We consider second migration of hydrocarbons and analyse the effect of the uncertainty associated with three-phase relative permeability on reservoir simulation results. The two-dimensional vertical reservoir has a size of 5000 m × 5000 m and it is discretized by 50 × 50 uniform cells.

Parameters of relative permeability models are evaluated via a Maximum Likelihood (ML) approach, relying on a set of coreflooding data available from the literature. Uncertainty in ML calibration of the relative permeability model parameters is propagated to the outputs of reservoir simulations within a Monte Carlo (MC) framework. Results are discussed in terms of time evolution of pressure, saturation (of all three phases) values as well as concentrations of the hydrocarbon components. Our results document a clear influence of the ML parameter estimation uncertainties on the reservoir simulations, especially considering local concentrations of hydrocarbon components. Moreover, even though the uncertain parameters follow a Gaussian distribution, outputs of the MC simulations are generally non-Gaussian and display long (positive and/or negative) tails.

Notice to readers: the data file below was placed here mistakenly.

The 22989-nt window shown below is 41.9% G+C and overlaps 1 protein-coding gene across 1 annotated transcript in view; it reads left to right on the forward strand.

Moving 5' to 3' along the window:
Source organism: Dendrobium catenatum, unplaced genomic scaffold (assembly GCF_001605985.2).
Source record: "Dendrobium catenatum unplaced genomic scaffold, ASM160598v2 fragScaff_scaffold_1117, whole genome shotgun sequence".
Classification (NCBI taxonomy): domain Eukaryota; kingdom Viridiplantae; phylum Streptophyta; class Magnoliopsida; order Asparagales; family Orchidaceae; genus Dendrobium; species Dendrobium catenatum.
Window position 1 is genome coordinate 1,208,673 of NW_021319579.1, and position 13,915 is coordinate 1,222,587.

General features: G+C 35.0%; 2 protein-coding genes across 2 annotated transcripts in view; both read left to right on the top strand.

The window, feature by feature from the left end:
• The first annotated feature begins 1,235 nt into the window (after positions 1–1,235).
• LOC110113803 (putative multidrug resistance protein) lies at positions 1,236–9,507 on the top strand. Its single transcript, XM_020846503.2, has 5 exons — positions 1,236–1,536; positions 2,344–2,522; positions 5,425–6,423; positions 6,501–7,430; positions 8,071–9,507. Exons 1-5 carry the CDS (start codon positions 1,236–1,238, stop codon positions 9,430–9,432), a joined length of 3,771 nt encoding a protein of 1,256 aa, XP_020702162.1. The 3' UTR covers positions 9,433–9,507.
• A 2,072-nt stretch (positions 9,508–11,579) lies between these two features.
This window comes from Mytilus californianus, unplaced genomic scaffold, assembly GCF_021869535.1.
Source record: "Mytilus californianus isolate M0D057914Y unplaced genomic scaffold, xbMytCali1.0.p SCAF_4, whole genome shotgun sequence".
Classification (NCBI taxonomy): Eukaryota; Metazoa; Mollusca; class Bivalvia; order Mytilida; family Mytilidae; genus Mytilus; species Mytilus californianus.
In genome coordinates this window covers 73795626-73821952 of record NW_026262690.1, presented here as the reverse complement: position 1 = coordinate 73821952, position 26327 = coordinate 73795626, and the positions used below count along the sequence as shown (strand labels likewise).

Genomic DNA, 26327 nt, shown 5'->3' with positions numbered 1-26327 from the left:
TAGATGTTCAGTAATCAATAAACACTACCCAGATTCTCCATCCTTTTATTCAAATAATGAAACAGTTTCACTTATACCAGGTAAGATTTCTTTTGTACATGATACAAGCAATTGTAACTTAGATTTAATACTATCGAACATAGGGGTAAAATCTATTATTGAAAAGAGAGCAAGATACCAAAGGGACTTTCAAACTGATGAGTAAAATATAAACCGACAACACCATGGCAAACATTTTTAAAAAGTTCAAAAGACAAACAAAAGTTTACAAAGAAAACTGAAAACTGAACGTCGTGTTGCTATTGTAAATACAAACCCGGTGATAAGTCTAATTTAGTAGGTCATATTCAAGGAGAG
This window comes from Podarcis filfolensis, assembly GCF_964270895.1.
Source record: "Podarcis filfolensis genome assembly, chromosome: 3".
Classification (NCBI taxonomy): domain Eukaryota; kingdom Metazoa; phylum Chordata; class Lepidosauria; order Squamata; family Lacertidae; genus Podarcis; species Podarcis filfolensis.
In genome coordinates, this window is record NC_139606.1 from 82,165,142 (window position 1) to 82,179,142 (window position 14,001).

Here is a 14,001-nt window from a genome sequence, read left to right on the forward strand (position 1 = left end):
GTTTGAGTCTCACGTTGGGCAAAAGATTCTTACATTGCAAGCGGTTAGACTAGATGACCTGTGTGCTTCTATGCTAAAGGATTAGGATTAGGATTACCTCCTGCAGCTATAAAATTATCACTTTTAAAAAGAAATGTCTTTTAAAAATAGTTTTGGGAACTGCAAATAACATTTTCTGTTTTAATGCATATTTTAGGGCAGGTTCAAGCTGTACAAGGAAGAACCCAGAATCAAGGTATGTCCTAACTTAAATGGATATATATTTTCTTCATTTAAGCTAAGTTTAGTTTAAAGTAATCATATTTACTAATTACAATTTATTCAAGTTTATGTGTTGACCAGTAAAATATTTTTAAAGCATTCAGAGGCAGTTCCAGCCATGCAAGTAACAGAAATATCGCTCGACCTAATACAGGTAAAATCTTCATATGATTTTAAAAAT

Secondary migration typically refers to the movement of hydrocarbons along a carrier bed from the source rock to the trap. The hydrocarbons originated from kerogen faces a limited available spaces of accumulation in source rock, so they are forced (through capillaries) to move from the source rock toward more superficial layers, characterized by larger porosity. This process, called primary migration, is mainly governed by pressure gradients from the centre of the source rock towards the reservoir [2]. After the hydrocarbon has reached the reservoir, a secondary migration occurs and the hydrocarbon migrates versus more permeable facies. An active flow of oil can appear only if an interconnected network of oil saturated pores exists [2]. The significantly high porosities, permeabilities and pore sizes of the rock permit the formation of tiny oil stringers which are mainly controlled by buoyancy [2].

Previous works show that almost 60% of the oil movements from the source rock to the reservoir are displayed along the vertical direction [3]. During the vertical migration, due to pressure difference between the source rock and the reservoir, physic-chemical properties (i.e. pressure-volume-temperature, PVT) of the fluids may change [4].

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